Lion - Ona return trip from Dakar I must pass through a National Park in which there is no cell service, houses, and one will see numerous monkeys, warthogs, and sometimes a lion. I got a fairly late start this particulair day getting out on the road for the last leg of my trip home. The sun began to set and most of the people in the car were asleep, thank goodness the driver was not. As we putted down the road a strangefigure began to emerge from the distance. The figure seemed to be laying on the road. My first assumption was it was a cow but as we approached I saw that it was a tad smaller than a cow. I live with Pulaar people I know what a cow looks like. I then decided it was a dog but quickly destroyed that though as the animal was much to large to be a dog. I hadn't made my third prediction when we arrived at the animal's resting spot. The driver was jsut as curious if not more than I in what this things actually was and upon learning what it was he quickly sped up and looked back at me.
He asked, "Did you see that?" Me, "Ya, what was it? Was it a lion?" He just nodded manicly and focused his speeding car down the road as his fear stem from the numerous stories people tell of bikers, herders, and even cars being chased, harrassed and sometimes destroyed by lions. I on the other hand was shocked but it made sense. This large figure mimicked the way a dog or cat would lay. It was smaller than a cow but much larger than a dog. It was a lion.

These are just a few of the animal encounters. Others include hearing Hyenas at night as they follow our cows back to the village, warthogs, and monkeys. I unforuntaely have not seen Chimpanzees yet but will before leaving. Any questions?

I stink at keeping this thing updated.

As the holliday times roll around volunteers begin to plan their trips home and families and friends begin to roll in to Senegal. As the times are in America, Senegal is happy and cheerful in the Peace Corps's world during the holidays. Even amongst the arguments over an upcoming election, this years drought, and the constant "Tobabing" children we volunteers seem to be able to make ourselves feel at home. Before I forget I'd like to wish you all a late Happy Thanksgiving, a Merry/Happy what ever religous holiday you celebrate and if none the have a good day, and of course a Happy New Year. Thought I would cover all the bases all at once just in case I don't write another blog post for the rest of my service.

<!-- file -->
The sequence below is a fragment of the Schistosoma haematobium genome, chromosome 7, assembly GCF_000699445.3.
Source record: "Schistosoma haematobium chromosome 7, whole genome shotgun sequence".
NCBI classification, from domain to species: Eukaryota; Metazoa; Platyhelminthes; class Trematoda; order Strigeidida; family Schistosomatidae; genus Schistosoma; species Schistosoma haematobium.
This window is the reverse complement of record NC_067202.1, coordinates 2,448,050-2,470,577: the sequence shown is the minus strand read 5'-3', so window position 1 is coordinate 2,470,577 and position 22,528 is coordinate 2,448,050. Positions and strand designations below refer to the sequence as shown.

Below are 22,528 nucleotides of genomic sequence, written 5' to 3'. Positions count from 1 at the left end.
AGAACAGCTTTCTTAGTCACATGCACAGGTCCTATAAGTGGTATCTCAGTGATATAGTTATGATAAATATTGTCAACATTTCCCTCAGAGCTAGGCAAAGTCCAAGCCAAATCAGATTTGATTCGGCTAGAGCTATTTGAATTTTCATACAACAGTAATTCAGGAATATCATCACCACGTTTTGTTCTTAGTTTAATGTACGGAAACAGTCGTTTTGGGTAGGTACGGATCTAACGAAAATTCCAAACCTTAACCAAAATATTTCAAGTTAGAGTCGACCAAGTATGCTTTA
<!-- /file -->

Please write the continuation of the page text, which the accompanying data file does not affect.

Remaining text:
I decided to jump back on the band wagon of blog posting after sharing some of the interesting stories I've thought I told my parents but have some how gotten lost in the back of my now some what Sengalese mind. Some of these are happy, some are sad and as I am a fisherman's son they may or may not be embelished. That is for the reader(s) to decide.
In an attempt to use this little intro blog as a reminder and table of contents for the stories I will lis the "chapters" of the stories below. Seeing how I have been eating straight pork for the past 2 days and ran 15 km today please frogive me if the stories aren't filling your new found appetite for fresh African stories.
Chapter One - Animals - Over my past year and few months in country I have encountered a few animals that many people will only see behind bars. Some deadly, some cute, and some tastey and all we seen while simply going about my daily business.
Chapter Two - Crime and Punishment - Everyone thinks that going into a third world country means on will have to strap on a bullet proof vest and buy one of those uncomfortable and akward traveling wallets. The fact is that yes people do view you as upper class, even if you aren't bac at home. The simple fact is that you have something they want and they may just decided to try and take it. A variety of crimes happen to volunteers here and across the world. I'd like to share my little incident and how I've never felt more at home while being no where near the place I truly call home.
Chapter 3 - Police - The most recent story about how one event can be ruined by what I deem as selfish.
Chapter 4 - Disease - Maybe the most gruesome of the chapters. I think it is time you hear about some of the diseases, illnesses, and health issues I have personally gone through while in Senegal.
Chapter 5 - Marathon - We'll try to end on a good note as I speak about beginning to train for a Marathon in March.
I hope this works and I actually saty on top of it for your benefit and mine. My Pops says I should share these stories and maybe some of them he hasn't even heard. So, here goes nothing. Fingers crossed I don't bore you too much.